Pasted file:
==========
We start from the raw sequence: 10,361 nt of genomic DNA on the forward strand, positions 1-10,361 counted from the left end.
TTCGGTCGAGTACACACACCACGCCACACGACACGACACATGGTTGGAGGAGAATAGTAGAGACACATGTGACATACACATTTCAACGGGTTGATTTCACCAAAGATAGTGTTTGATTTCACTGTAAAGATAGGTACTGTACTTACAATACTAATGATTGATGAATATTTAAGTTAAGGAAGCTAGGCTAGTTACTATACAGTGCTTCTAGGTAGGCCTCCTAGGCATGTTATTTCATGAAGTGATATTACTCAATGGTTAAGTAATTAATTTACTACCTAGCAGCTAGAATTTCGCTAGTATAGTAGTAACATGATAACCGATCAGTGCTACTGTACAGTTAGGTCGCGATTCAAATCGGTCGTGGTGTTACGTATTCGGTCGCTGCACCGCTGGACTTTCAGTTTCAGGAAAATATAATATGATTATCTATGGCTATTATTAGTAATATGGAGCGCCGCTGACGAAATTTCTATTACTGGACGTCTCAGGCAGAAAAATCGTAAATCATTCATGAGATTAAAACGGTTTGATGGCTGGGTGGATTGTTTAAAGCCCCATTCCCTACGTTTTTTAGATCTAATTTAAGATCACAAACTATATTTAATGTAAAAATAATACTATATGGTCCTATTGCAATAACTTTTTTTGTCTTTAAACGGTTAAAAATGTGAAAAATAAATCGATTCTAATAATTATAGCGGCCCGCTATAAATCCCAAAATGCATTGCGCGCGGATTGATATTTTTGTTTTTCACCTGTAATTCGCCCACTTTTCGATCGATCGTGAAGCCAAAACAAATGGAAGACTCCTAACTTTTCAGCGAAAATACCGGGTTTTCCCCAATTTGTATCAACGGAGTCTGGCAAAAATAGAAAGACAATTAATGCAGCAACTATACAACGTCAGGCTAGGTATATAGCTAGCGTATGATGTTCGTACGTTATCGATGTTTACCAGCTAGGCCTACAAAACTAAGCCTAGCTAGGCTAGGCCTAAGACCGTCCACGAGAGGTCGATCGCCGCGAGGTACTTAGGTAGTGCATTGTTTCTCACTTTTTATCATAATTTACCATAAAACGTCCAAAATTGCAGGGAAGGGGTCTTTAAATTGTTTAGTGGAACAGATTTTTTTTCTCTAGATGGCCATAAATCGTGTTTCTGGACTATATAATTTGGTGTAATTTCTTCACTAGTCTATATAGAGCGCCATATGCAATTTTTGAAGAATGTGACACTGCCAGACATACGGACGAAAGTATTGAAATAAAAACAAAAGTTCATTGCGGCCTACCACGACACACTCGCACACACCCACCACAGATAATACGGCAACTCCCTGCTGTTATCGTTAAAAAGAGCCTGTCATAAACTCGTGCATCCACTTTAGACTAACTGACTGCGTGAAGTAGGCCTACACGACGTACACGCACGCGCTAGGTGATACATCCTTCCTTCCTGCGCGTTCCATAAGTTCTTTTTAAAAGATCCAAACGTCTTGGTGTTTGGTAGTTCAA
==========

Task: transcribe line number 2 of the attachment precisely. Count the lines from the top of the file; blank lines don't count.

TTCGGTCGAGTACACACACCACGCCACACGACACGACACATGGTTGGAGGAGAATAGTAGAGACACATGTGACATACACATTTCAACGGGTTGATTTCACCAAAGATAGTGTTTGATTTCACTGTAAAGATAGGTACTGTACTTACAATACTAATGATTGATGAATATTTAAGTTAAGGAAGCTAGGCTAGTTACTATACAGTGCTTCTAGGTAGGCCTCCTAGGCATGTTATTTCATGAAGTGATATTACTCAATGGTTAAGTAATTAATTTACTACCTAGCAGCTAGAATTTCGCTAGTATAGTAGTAACATGATAACCGATCAGTGCTACTGTACAGTTAGGTCGCGATTCAAATCGGTCGTGGTGTTACGTATTCGGTCGCTGCACCGCTGGACTTTCAGTTTCAGGAAAATATAATATGATTATCTATGGCTATTATTAGTAATATGGAGCGCCGCTGACGAAATTTCTATTACTGGACGTCTCAGGCAGAAAAATCGTAAATCATTCATGAGATTAAAACGGTTTGATGGCTGGGTGGATTGTTTAAAGCCCCATTCCCTACGTTTTTTAGATCTAATTTAAGATCACAAACTATATTTAATGTAAAAATAATACTATATGGTCCTATTGCAATAACTTTTTTTGTCTTTAAACGGTTAAAAATGTGAAAAATAAATCGATTCTAATAATTATAGCGGCCCGCTATAAATCCCAAAATGCATTGCGCGCGGATTGATATTTTTGTTTTTCACCTGTAATTCGCCCACTTTTCGATCGATCGTGAAGCCAAAACAAATGGAAGACTCCTAACTTTTCAGCGAAAATACCGGGTTTTCCCCAATTTGTATCAACGGAGTCTGGCAAAAATAGAAAGACAATTAATGCAGCAACTATACAACGTCAGGCTAGGTATATAGCTAGCGTATGATGTTCGTACGTTATCGATGTTTACCAGCTAGGCCTACAAAACTAAGCCTAGCTAGGCTAGGCCTAAGACCGTCCACGAGAGGTCGATCGCCGCGAGGTACTTAGGTAGTGCATTGTTTCTCACTTTTTATCATAATTTACCATAAAACGTCCAAAATTGCAGGGAAGGGGTCTTTAAATTGTTTAGTGGAACAGATTTTTTTTCTCTAGATGGCCATAAATCGTGTTTCTGGACTATATAATTTGGTGTAATTTCTTCACTAGTCTATATAGAGCGCCATATGCAATTTTTGAAGAATGTGACACTGCCAGACATACGGACGAAAGTATTGAAATAAAAACAAAAGTTCATTGCGGCCTACCACGACACACTCGCACACACCCACCACAGATAATACGGCAACTCCCTGCTGTTATCGTTAAAAAGAGCCTGTCATAAACTCGTGCATCCACTTTAGACTAACTGACTGCGTGAAGTAGGCCTACACGACGTACACGCACGCGCTAGGTGATACATCCTTCCTTCCTGCGCGTTCCATAAGTTCTTTTTAAAAGATCCAAACGTCTTGGTGTTTGGTAGTTCAA